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The Irony of Jokes

Serena Mao

Making friends and having a sense of humor are people’s common desires. As with anything that people want, there are strategies and techniques to accomplishing them. Too often, however, instead of being truly social or hilarious, they involve methods that downplay or ridicule others.

How often have you heard a joke, or “roast,” about someone else that insulted them in some way? Probably pretty often. In fact, those that are the “funniest” and thus gain the most friends usually make these kind of jokes or insults. People laugh at the clever comment, thus believing that that person is intelligent or smart for coming up with such a joke. And since we tend to befriend those that make us laugh and make us happy, those are the kinds of people that ironically end up being the most popular or liked. In fact, we can become stuck in situations where a witty joke regarding someone else forms in our heads, and we must choose in a win-lose situation. Either the one joked about is exposed and hurt, or we gain influence and liking. Scarily often, human nature pushes us to choose the latter.

Someone has probably sent you humorous videos before, likely on some kind of social media. Much of the time, these videos are of someone embarrassing or hurting themselves. For example, funny videos might include people pulling out others’ chairs, cats jumping on infants’ faces, people falling off of skateboards. The list goes on forever. Yet a common theme is often apparent within some of these videos: we find humor in others’ failures or shortcomings. It’s usually the unexpected fall or mistake that gets us to laugh.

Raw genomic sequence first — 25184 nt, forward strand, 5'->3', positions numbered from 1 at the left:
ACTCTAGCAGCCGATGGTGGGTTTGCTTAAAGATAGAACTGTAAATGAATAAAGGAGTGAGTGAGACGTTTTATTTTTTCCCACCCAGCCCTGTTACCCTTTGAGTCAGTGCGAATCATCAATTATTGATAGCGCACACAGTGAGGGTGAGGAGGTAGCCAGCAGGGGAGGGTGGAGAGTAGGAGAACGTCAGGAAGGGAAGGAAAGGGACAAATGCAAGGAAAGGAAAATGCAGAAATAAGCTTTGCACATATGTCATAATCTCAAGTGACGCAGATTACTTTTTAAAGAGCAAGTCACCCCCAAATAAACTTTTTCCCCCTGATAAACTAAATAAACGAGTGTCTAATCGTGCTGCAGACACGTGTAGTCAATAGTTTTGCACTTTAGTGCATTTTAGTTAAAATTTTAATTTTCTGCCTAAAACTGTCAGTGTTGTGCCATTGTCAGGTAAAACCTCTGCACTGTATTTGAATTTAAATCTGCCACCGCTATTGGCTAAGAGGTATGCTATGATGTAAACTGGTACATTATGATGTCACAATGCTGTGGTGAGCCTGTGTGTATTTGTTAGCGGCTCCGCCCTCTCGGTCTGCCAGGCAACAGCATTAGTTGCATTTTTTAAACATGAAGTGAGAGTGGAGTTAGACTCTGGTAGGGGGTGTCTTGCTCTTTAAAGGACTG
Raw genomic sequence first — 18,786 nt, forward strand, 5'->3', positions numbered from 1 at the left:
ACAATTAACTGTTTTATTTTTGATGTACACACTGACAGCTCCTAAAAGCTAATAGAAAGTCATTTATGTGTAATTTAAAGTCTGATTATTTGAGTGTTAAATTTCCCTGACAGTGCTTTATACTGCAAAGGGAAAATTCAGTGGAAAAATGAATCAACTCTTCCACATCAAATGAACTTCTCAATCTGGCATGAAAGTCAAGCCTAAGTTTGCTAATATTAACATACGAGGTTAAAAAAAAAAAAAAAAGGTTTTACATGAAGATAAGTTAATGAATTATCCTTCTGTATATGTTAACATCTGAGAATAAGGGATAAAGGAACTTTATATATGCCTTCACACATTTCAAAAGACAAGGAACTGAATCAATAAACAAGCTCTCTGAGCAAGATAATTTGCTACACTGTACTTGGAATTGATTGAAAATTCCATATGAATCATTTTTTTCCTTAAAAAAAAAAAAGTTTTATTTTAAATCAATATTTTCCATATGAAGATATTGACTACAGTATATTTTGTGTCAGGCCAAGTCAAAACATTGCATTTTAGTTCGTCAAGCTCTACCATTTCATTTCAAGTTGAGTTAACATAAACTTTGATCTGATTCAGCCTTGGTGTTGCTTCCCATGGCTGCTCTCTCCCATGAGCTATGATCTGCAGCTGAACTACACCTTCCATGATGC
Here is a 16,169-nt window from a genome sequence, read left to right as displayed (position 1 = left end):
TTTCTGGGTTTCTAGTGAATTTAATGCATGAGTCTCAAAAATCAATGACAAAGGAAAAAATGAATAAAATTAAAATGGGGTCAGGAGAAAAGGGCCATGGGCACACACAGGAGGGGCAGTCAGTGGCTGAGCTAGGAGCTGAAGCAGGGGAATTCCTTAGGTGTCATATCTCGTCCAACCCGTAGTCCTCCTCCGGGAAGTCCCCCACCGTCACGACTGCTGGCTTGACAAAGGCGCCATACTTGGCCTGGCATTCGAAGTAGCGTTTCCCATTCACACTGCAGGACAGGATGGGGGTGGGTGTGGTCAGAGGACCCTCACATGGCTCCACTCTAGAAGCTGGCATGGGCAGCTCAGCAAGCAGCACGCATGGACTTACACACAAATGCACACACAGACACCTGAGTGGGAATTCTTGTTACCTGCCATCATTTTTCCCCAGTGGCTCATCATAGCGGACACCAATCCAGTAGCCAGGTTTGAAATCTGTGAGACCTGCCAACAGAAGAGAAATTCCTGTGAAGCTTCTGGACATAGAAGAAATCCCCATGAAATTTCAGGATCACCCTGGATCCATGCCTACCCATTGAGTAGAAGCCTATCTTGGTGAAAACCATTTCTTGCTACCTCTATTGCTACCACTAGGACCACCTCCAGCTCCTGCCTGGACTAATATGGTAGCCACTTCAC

Taking a step back, it seems that all who giggle remotely at this kind of humor are bad people. However, that is simply not the case. Even the best of people often laugh at jokes about others or videos of someone getting pied in the face. But why is it funny? Why do laugh at the failures and weaknesses of others? It might be clear that decent people would sympathize with the people in those videos instead of bursting into laughter, but it’s simply untrue. We can’t help but laugh. People aren’t trying to be bad people or ill-willed. They don’t consciously believe that they are superior to others, and don’t purposely try to hurt others’ feelings just because it’s fun. Sometimes, people don’t think that those targeted by jokes are hurt, because after all, “it’s just a joke.” But most of the time, those that feel hurt choose not to show it. At that point, it becomes much harder to prevent those damaging comments that might have innocent intentions.

Most people aren’t bad people, but they still find it natural to laugh at those common roasts or fail compilations. It seems counterintuitive to find humor out of it rather than sympathize, but even when looking closer at the matter, it is still impossible to pinpoint the root cause of our laughter. If that’s not possible, it’s even more important to keep other’s feelings in mind and enjoy ourselves, but not go too far.

 

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